Rachel, best-loved of Biblical patriarch Jacob’s wives, is also the most beloved matriarch in Jewish folk religion, although she is controversial. When Jacob and his family return to Canaan following his sojourn with Rachel’s brother Laban, it’s Rachel who secretly absconds with the mysterious teraphim, much to her brother’s dismay and displeasure, possibly drawing down his curse. (The identity of the teraphim remains mysterious: they may be divination devices, idols, fetishes containing ancestral spirits, some or all of the above.)
Rachel died tragically young. After suffering from infertility for years, she died in childbirth. Rachel is the mother-defender of the Jewish people, envisioned weeping for their travails. Although she may be petitioned and invoked for anything because of her own personal circumstances, her specialties are fertility and safe childbirth.
Rachel the weeping, wailing mother who is unable to hide or protect her children may be among La Llorona’s secret identities. This theory is not far-fetched. Spanish law prohibited anyone suspected of being a potential agent of religious heresy from settling in Mexico. The Inquisition in Mexico was extremely aggressive. From 1528 until 1659, a substantial number of convicted Crypto-Jews were burned in a series of public auto-da-fés in Mexico City. It was unsafe for hidden sympathizers to invoke Rachel, who is too obviously Jewish. Instead, weeping, heartbroken Rachel may hide behind the mask of a weeping, heartbroken Aztec goddess.
Exiles, infertile women, women in travail, motherless children
A sixteenth-century French card game identifies the Queen of Diamonds as Rachel. The playing card may be used to represent her.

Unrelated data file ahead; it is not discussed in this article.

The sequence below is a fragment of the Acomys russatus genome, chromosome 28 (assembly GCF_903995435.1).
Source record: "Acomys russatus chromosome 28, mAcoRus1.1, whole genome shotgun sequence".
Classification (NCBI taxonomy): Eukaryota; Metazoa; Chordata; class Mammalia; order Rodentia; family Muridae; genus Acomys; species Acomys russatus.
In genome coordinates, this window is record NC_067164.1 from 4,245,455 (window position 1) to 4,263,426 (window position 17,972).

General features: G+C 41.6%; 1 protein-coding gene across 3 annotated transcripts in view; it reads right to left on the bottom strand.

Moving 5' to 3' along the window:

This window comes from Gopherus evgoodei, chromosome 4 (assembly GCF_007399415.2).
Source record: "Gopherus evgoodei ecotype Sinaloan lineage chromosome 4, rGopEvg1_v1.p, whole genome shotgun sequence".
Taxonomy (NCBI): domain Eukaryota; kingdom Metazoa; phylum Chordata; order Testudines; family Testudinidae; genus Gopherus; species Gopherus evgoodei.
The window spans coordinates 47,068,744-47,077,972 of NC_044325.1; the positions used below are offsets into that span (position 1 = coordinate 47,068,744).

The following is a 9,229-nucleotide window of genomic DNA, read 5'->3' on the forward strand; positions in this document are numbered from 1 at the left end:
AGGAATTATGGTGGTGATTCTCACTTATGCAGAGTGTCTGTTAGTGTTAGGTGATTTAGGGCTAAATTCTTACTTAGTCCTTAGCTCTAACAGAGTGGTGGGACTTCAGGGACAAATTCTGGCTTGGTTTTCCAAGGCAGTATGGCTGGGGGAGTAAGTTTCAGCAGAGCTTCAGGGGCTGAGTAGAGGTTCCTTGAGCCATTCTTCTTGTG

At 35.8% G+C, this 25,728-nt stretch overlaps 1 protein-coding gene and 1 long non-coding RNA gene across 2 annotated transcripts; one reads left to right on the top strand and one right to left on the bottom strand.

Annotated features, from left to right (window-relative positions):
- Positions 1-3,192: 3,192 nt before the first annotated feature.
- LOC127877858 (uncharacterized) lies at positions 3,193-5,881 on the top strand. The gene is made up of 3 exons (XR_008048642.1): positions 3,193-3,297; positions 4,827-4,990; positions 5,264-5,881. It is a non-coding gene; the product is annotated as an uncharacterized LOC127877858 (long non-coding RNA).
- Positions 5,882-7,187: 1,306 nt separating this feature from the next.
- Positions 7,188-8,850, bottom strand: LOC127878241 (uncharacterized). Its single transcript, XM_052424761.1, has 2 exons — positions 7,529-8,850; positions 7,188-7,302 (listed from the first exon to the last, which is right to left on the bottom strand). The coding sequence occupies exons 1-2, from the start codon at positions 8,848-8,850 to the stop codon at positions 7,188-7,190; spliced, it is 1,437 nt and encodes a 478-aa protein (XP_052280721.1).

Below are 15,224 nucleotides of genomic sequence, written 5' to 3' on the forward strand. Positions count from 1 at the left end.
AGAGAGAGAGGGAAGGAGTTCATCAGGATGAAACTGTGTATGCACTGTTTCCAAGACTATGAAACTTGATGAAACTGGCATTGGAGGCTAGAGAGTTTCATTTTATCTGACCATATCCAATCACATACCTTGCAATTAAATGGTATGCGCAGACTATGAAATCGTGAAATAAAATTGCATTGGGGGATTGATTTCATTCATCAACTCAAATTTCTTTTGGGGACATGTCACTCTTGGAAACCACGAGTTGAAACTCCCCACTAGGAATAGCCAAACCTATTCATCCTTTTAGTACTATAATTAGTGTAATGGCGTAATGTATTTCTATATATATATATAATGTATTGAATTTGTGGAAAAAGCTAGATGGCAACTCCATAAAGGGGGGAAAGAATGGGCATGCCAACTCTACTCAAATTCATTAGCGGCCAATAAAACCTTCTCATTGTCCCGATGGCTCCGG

Rachel died some three thousand years ago on the road to Efrat near Bethlehem and was immediately buried by Jacob and her family. She is buried alone, the only one of the patriarchs and matriarchs not buried in the Cave of Machpelah in Hebron.
Ritual: The red Rachel cords worn as bracelets are now so popular that not only devotees wear them. Those unfamiliar with the concept of amulets may see these bracelets as fashion or mere lucky charms. However, threads imbued with the blessings and baraka (“personal power”) of holy people are ancient, treasured Jewish talismans. Although Rachel’s red thread is most famous, this technique may be used to tap into any shrine’s power:
1. Wind a red cotton string around Rachel’s tomb while praying, petitioning, invoking her blessings, and/or chanting Psalms.
2. Wrap it around your left wrist to receive Rachel’s blessings of protection and fertility.
3. Once created, this thread will retain its power and may be given to another.
4. In addition to being worn as a bracelet, Rachel’s thread is tied around sickbeds to transmit healing. It may be tied around the belly to ensure marriage or fertility (take it off once pregnant and wrap it around the wrist instead).
The most powerful amulets, hands down, are those made at Rachel’s tomb. Provided you can make the journey, the amulet itself is inexpensive: all it requires is red string, prayer, and petition. In the wake of popular Kabbalah, red cord bracelets are readily commercially available, but their provenance is not always known. (In other words, is it a genuine amulet or just an overpriced red string?) There is a traditional method of creating one’s own Rachel amulet without making the pilgrimage:
RACHEL’S RED CORD BRACELET
1. Light a candle for Rachel’s soul and invoke her blessings. Tell her what you need.
2. Wrap a red cotton string around your left wrist seven times, tying it with a knot.
3. Repeat Psalm 33 and then the second-century mystical Kabbalistic poem “Ana B’Koach.”
Personal invocations of Rachel or pilgrimages to her tomb may be made at any time but are considered especially beneficial during new moons, the Hebrew month of Elul (last month of the Jewish year), and the anniversary of her death, the eleventh day of Cheshvan (corresponding in time to the zodiac sign Scorpio).
Candles, oil lamps, kind deeds, charitable donations, donations toward upkeep of her shrine, pilgrimage
Cihuacoatl; Llorona, La
Encyclopedia of Spirits: The Ultimate Guide to the Magic of Fairies, Genies, Demons, Ghosts, Gods & Goddesses – Written by : Judika Illes Copyright © 2009 by Judika Illes.